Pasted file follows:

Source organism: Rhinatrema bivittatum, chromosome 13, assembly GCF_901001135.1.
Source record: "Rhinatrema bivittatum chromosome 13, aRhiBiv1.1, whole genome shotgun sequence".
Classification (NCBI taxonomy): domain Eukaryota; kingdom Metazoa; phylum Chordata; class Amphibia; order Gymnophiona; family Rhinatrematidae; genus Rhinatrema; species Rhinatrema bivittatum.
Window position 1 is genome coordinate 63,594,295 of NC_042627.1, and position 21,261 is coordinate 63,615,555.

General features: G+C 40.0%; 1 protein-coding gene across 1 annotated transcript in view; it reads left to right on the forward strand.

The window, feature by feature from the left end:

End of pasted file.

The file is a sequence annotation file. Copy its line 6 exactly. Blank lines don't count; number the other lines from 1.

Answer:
The window, feature by feature from the left end: